Friday, November 28, 2008

Your Favorite NASCAR TV Studio Analyst Of 2008?

As we wrap-up the "best of" series over the next several days, we are trying to cut the TV pie into pieces that make sense to discuss. NASCAR offers a lot of experts on TV and one big category is the guys who talk to us during the pre-race, the race itself and from the studio.

Let's get your opinion on the analysts who work at the track or the network headquarters. We'll start with the folks who travel to the races.

The NASCAR on Fox gang kicks-off the season with Jeff Hammond in the Hollywood Hotel. Although he is joined by Darrell Waltrip during the pre-race show, Hammond goes it alone as the infield expert while he watches the race with Chris Myers.

Hammond is another one of the hardcore NASCAR TV personalities. He works on several TV programs every racing weekend. These include "Trackside" on SPEED along with the practice and qualifying sessions for the Nationwide and Cup Series. Hammond moves seamlessly between the broadcast and cable TV networks.

Although previously mentioned in the booth analyst category, the name Larry McReynolds pops-up again in this one. McReynolds moves down to the infield for the six TNT races and his presence has made quite an impact. His role is to provide advice on race strategy during the live telecast.

McReynolds could easily have become the fourth man in the booth. TNT's Kyle Petty kept a running commentary with him and continually asked his perspective on race-related issues. Several times it was McReynolds who predicted the racing strategy used to win the TNT Sprint Cup Series races.

Credit goes to Rusty Wallace for being a team player. Moved from the Lead Analyst position down to the ESPN infield, Wallace made the best of his new role and never was at a loss for words. Aided by the professional TV presence of Allen Bestwick, Wallace seemed to enjoy his new role.

For better or worse, Brad Daugherty has to be put into the studio analyst role. In addition to his season of work in the Infield Pit Studio, he was a regular on ESPN2's "NASCAR Now" and routinely addressed all types of NASCAR topics.

As the season moved on, Daugherty became the cheerleader while Wallace was often the skeptic. Both of these roles had their place and Bestwick really made the most of this duo. They are the only ones who worked together in this setting for the entire ten months of the racing year.

The other pre-race analysts are on SPEED. Jimmy Spencer has a personality that is defined on "RaceDay" by large cigars and a rather unique hairstyle. He is also well-known for his hard-nosed opinions and very direct style. Spencer means well, but his rough and tumble upbringing sometimes leaves him just a bit short in the sophistication department.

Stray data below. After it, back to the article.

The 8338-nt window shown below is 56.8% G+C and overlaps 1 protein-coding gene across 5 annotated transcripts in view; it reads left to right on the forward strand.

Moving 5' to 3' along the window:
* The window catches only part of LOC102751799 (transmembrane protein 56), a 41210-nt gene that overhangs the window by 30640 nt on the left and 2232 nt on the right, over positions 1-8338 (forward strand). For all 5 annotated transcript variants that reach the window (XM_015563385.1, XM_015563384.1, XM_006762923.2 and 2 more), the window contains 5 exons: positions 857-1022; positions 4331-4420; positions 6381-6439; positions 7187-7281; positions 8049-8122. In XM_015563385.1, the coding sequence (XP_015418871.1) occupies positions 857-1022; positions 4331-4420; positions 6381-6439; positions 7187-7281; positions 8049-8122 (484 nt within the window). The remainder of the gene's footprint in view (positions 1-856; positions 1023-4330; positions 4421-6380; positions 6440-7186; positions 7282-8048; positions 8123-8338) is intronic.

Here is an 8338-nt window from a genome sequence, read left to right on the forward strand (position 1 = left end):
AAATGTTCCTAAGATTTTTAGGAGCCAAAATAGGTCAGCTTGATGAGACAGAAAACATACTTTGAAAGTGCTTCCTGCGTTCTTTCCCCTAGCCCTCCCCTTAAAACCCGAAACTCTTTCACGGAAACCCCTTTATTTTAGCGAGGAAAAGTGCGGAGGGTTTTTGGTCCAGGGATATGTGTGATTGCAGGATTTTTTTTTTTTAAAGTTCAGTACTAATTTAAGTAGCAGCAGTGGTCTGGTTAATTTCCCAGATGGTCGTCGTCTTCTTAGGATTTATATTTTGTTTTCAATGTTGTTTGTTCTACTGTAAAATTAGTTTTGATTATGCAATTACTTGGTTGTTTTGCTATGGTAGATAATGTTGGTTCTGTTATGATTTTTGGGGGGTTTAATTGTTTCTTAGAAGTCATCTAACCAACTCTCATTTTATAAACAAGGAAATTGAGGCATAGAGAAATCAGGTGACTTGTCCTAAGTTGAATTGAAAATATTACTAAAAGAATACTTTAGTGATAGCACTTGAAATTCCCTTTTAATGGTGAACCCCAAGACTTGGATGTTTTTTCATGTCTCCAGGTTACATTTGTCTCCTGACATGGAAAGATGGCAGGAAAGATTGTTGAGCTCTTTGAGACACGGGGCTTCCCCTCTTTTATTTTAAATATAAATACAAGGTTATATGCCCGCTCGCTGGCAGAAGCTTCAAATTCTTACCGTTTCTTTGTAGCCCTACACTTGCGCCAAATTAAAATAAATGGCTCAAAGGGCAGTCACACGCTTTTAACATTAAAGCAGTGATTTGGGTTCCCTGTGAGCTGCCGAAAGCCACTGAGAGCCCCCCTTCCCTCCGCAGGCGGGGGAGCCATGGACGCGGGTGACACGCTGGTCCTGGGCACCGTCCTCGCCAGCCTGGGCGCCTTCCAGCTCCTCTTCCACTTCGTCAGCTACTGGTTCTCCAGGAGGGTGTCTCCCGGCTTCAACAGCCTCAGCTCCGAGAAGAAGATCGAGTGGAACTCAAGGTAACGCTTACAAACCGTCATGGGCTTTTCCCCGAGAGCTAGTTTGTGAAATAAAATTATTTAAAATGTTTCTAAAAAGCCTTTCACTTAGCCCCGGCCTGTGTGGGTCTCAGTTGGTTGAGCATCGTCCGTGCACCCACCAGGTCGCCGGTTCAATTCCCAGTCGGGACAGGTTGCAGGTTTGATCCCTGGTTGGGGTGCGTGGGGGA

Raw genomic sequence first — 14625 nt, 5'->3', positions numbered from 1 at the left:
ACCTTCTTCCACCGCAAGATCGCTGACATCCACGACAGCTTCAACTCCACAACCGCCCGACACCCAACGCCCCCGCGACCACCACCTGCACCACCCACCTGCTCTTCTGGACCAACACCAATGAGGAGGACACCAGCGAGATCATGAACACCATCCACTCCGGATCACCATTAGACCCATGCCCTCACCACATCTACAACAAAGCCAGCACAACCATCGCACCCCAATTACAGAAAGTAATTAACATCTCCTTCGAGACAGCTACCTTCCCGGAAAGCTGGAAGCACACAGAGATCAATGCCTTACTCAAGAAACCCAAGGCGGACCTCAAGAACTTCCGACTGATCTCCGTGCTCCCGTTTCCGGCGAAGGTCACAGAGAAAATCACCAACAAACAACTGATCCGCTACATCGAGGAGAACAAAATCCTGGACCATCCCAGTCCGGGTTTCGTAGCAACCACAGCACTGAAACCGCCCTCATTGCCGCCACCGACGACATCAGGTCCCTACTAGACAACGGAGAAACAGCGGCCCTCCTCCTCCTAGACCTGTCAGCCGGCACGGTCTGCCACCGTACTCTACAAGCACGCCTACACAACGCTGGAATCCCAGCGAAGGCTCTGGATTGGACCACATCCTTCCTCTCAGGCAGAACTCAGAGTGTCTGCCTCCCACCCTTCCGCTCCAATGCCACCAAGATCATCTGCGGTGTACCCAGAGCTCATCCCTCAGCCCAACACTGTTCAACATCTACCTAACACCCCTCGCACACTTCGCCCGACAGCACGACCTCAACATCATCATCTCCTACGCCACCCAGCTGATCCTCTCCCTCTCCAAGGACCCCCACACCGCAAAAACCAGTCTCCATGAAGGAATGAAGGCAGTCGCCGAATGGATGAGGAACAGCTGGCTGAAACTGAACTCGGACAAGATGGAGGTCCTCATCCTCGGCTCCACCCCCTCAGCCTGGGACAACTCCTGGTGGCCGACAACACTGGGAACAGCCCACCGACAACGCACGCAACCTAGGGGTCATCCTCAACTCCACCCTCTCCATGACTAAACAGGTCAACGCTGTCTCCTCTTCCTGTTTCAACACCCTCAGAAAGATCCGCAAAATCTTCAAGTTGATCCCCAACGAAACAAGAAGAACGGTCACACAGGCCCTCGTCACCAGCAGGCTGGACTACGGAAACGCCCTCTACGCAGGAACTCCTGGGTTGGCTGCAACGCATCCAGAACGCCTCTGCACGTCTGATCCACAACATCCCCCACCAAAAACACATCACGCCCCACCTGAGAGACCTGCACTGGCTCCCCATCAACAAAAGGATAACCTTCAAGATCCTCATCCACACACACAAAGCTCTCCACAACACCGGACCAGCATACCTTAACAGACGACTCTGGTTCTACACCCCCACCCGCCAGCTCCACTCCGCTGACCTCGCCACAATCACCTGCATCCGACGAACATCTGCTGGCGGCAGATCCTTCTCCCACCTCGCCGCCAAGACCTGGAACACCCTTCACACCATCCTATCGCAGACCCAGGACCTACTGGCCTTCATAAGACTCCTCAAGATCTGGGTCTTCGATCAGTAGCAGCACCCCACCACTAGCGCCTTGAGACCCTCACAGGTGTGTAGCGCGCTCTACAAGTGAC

His tag team TV partner is Kenny Wallace. "Herman" has been around the sport for a very long time and is a personality that many fans just love. Enthusiastic and honest, Wallace has worked hard on his TV skills in order to handle his roles on both "RaceDay" and "Victory Lane."

One key TV element of both Wallace and Spencer is their ability to laugh at themselves. Whether dressed up in black gowns and white wigs to hold court or being featured in "RaceDay" pieces that question their ability to form complete sentences, these two keep things in perspective where TV is concerned.

Another face that viewers saw in 2008 was Boris Said. He became a semi-regular in the ESPN studios on "NASCAR Now" and was often the analyst in the network studios on Sundays handling two shows. Said is eager to learn better TV skills and came a long way this season.

The final name in this category is Ray Evernham. Moved around by ESPN this year, Evernham settled into a role in both the Infield Pit Studio and on Monday's "NASCAR Now." Rumored to be selling his interest in GEM and retiring from NASCAR, fans should expect to see a lot more of Evernham in 2009 where ESPN programs are concerned.

An honorable mention goes to Ricky Craven. He was a frequent panelist on Monday's "NASCAR Now" and was then invited several times into the studio on Sunday to work alongside Ryan Burr or Nicole Manske. He handled all these assignments well, but was not a TV regular where ESPN was concerned. It should be interesting to see where Craven lands for next season.

When you listened to these men speak about NASCAR topics in 2008, who did you trust and understand? What person gave you a perspective that made sense and talked in terms that brought the sometimes complex issues of NASCAR to you in an orderly manner? There was a whole lot of talking going on in 2008. Who did you listen to?

The Daly Planet welcomes comments from readers. Just click on the COMMENTS button below and follow the easy instructions. The rules for posting are located on the right side of the main page. Thank you for taking the time to stop by and share your opinion.


Aven said...

I like several of them moderately. However, I can handle almost anyone if they are not a Waltrip or a Wallace (first name doesn't matter much).

Anonymous said...

Jeff Hammond is #1, just about the same as Larry Mac, but since I voted for Larry before, I'll make him #2.